In this Update:
Pennsylvanians Can Vote for a Better Emergency Declaration Process
Unfortunately, primary elections are usually treated as a rather ho-hum event by the electorate. All too often it is seen as an occasion that draws only the hard-core political party faithful to the ballot box.
This year, however, the May 18 primary Election has significant meaning as all voters – including those registered as independents – have the chance to vote on two important ballot questions that will shape the way our Commonwealth addresses future crises and disasters.
The year-long and counting COVID-19 pandemic has been a wake-up call on many fronts in Pennsylvania, especially in how we responded to the long-term crisis. At the onset, we tried to avoid the devastation that the pandemic wreaked in Italy and other nations but Pennsylvania has been extremely slow in restoring personal freedoms since.
The Governor’s litany of disaster declarations has given the Wolf Administration nearly absolute power to take any action they want – regardless of the opinion of state lawmakers, local and county officials or the public.
As a result, an extraordinary number of employers endured shutdowns and restrictions that went far beyond the recommendations of national health experts. Displaced workers were thrust into an antiquated unemployment system that could not handle the volume of new claims.
The General Assembly attempted to give counties and local officials a greater say in the pandemic response efforts, but those bills were quickly vetoed by Governor Wolf who was unwilling to concede any control.
Our only recourse was to pass legislation that ultimately placed two proposed amendments to the Pennsylvania Constitution on the primary election ballot. This approach gives the voters of Pennsylvania the ultimate choice of how the state would handle any long-term future disasters, emergencies or pandemics.
The intent of these amendments is not to further divide state government. The goal is to require the Governor to work collaboratively with lawmakers to avoid the kind of negative consequences we have seen during the COVID-19 pandemic.
Under ballot question #1, a disaster emergency declaration could be terminated or extended by legislative approval without needing the Governor’s signature. Your YES vote means a majority of state lawmakers – elected by you and living in our communities – can vote to end emergency declarations and restrictions on citizens. A NO vote means a Governor retains the unrestricted power to continue emergency restrictions indefinitely – even if a legislative majority votes to end them.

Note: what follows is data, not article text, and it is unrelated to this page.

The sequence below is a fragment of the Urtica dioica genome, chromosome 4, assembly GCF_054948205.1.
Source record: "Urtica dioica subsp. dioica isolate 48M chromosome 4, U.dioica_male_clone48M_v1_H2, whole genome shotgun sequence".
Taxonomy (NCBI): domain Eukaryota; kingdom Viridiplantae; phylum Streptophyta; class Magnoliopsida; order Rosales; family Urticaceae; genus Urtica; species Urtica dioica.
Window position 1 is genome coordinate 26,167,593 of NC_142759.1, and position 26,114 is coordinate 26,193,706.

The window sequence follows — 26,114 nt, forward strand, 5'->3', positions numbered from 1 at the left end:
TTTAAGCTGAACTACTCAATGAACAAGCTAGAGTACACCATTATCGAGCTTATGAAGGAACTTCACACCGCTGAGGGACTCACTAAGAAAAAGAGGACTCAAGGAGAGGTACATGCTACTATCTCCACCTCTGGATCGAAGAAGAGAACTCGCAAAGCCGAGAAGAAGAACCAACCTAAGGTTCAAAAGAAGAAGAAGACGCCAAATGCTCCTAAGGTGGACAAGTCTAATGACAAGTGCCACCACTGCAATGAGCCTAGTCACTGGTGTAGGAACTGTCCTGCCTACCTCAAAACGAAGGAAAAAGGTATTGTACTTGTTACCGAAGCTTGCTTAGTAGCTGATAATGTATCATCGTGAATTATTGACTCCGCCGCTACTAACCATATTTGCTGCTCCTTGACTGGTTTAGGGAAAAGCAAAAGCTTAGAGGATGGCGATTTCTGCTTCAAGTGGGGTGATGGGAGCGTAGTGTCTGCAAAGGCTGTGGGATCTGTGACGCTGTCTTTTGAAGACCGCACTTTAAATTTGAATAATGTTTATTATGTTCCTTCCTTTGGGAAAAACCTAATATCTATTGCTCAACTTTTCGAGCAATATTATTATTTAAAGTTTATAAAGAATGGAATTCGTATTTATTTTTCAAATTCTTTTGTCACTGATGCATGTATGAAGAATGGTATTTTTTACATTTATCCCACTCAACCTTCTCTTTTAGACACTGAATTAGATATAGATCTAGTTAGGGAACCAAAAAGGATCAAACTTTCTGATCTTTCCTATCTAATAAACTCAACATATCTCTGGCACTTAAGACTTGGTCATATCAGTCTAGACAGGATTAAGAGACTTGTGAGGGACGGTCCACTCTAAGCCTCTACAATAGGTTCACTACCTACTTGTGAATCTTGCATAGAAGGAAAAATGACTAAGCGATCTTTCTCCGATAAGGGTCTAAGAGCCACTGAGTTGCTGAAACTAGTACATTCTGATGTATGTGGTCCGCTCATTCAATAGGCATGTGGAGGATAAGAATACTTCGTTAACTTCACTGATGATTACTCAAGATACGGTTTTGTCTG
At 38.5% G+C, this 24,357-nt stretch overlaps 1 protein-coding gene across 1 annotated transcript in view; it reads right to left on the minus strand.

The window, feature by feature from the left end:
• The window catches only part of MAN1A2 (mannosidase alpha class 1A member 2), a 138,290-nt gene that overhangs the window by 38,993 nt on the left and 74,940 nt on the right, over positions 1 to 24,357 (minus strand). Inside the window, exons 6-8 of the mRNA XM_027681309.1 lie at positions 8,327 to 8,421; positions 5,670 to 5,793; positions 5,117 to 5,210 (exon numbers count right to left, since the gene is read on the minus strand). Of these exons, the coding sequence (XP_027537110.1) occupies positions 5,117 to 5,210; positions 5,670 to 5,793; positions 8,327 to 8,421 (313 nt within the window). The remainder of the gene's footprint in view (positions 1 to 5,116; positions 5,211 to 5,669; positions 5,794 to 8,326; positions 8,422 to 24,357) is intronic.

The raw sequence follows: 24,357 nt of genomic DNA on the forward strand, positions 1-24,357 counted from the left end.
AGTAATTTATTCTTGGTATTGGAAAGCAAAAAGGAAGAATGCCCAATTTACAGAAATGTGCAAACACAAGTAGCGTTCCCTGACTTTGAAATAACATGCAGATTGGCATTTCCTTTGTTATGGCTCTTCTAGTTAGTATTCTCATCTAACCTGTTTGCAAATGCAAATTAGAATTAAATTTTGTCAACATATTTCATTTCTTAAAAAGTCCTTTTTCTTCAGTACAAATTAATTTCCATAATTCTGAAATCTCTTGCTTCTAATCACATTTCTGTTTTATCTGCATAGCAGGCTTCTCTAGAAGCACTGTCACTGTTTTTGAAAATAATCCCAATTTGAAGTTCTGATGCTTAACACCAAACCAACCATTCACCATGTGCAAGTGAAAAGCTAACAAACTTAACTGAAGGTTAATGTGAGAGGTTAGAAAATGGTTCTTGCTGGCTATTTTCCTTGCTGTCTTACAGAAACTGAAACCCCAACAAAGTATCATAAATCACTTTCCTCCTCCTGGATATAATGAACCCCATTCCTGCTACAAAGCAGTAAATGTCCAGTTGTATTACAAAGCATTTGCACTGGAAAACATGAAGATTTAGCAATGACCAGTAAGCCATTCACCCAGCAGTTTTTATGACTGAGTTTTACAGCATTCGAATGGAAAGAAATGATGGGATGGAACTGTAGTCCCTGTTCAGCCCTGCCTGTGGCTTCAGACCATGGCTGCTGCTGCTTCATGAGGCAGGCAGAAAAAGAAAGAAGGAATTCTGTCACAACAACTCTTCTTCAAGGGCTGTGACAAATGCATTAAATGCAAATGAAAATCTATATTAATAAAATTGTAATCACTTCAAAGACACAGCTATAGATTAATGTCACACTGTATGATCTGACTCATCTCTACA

Ballot question #2 limit disaster declarations to no more than 21 days unless approved by the General Assembly. Your YES vote means emergency declarations would be limited to 21 days unless the General Assembly – again elected by you and living in our communities – approves a longer duration. A NO vote means a Governor can unilaterally extend declarations, including “emergency” provisions, business closures and restrictions indefinitely.
To be clear, these amendments are intended to provide clarity and balance to the powers held by the Executive and Legislative branches during a long-term crisis. The amendments do not prevent a governor and state agencies from responding to any emergency. The governor could still declare a state of emergency following any sort of catastrophe. The Constitutional amendments simply ensure these powers would not be open-ended.
These amendments are not about partisanship. They are focused entirely on ensuring that Pennsylvania avoids the negative consequences of one person making all the decisions during a long-term emergency. They would apply to any governor and legislature in the future no matter what political party.
I voted yes to put these amendments on the ballot for your consideration because I strongly believe in the need to make these constitutional changes.
When it comes to emergency declarations and limits on civil liberties, I think more voices – representing the will of the people – make for better emergency response and a more enduring freedom.
I voted yes in order to give you a say. During the May 18 primary election, the choice is yours.
Lifting COVID-19 Restrictions